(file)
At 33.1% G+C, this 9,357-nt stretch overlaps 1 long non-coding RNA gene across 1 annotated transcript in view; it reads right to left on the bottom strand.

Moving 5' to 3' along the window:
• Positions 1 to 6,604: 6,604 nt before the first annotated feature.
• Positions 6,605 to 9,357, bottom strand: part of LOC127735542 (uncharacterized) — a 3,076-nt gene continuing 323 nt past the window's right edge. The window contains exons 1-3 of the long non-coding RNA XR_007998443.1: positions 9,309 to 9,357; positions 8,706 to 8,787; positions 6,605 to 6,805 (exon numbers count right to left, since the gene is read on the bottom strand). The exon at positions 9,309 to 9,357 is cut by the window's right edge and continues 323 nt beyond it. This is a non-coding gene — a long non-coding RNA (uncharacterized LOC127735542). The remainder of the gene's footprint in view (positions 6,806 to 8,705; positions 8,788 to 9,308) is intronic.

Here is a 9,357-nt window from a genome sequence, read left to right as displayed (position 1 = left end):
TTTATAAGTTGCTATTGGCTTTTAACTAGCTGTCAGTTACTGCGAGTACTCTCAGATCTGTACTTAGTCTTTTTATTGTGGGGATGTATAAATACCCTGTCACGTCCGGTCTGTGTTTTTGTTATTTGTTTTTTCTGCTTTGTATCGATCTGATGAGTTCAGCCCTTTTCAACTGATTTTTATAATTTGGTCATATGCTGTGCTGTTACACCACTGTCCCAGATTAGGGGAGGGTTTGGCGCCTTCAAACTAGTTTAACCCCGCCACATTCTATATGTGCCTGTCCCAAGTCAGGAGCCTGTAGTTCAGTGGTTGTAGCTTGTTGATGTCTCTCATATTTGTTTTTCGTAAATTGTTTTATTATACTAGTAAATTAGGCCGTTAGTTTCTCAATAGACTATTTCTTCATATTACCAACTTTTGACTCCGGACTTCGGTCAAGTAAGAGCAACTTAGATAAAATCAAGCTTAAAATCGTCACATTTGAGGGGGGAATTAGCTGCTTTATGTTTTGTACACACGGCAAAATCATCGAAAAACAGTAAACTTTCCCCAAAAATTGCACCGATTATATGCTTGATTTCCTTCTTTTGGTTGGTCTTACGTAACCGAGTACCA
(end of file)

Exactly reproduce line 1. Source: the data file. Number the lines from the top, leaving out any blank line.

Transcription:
At 33.1% G+C, this 9,357-nt stretch overlaps 1 long non-coding RNA gene across 1 annotated transcript in view; it reads right to left on the bottom strand.